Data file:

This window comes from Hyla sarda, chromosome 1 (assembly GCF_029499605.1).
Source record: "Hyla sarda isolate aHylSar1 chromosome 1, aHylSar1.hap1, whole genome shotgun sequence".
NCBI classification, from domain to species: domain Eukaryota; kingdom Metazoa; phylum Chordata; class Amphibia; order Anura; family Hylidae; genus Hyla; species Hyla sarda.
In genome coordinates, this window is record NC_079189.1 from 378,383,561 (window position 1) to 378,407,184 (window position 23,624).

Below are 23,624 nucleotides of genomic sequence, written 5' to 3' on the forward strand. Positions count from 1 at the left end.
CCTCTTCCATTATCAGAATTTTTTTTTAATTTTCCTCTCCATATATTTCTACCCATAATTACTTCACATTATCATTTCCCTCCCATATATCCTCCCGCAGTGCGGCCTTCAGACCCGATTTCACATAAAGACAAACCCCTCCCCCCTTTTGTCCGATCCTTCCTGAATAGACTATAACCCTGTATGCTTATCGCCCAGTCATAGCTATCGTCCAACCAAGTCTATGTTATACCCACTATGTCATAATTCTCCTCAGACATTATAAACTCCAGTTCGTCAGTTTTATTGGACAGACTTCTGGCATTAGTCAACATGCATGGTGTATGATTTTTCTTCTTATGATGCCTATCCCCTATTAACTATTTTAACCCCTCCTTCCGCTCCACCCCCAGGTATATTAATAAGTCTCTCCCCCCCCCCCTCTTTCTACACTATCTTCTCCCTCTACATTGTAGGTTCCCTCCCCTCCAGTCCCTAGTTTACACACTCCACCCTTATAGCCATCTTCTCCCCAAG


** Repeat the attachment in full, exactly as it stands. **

This window comes from Hyla sarda, chromosome 1 (assembly GCF_029499605.1).
Source record: "Hyla sarda isolate aHylSar1 chromosome 1, aHylSar1.hap1, whole genome shotgun sequence".
NCBI classification, from domain to species: domain Eukaryota; kingdom Metazoa; phylum Chordata; class Amphibia; order Anura; family Hylidae; genus Hyla; species Hyla sarda.
In genome coordinates, this window is record NC_079189.1 from 378,383,561 (window position 1) to 378,407,184 (window position 23,624).

Below are 23,624 nucleotides of genomic sequence, written 5' to 3' on the forward strand. Positions count from 1 at the left end.
CCTCTTCCATTATCAGAATTTTTTTTTAATTTTCCTCTCCATATATTTCTACCCATAATTACTTCACATTATCATTTCCCTCCCATATATCCTCCCGCAGTGCGGCCTTCAGACCCGATTTCACATAAAGACAAACCCCTCCCCCCTTTTGTCCGATCCTTCCTGAATAGACTATAACCCTGTATGCTTATCGCCCAGTCATAGCTATCGTCCAACCAAGTCTATGTTATACCCACTATGTCATAATTCTCCTCAGACATTATAAACTCCAGTTCGTCAGTTTTATTGGACAGACTTCTGGCATTAGTCAACATGCATGGTGTATGATTTTTCTTCTTATGATGCCTATCCCCTATTAACTATTTTAACCCCTCCTTCCGCTCCACCCCCAGGTATATTAATAAGTCTCTCCCCCCCCCCCTCTTTCTACACTATCTTCTCCCTCTACATTGTAGGTTCCCTCCCCTCCAGTCCCTAGTTTACACACTCCACCCTTATAGCCATCTTCTCCCCAAG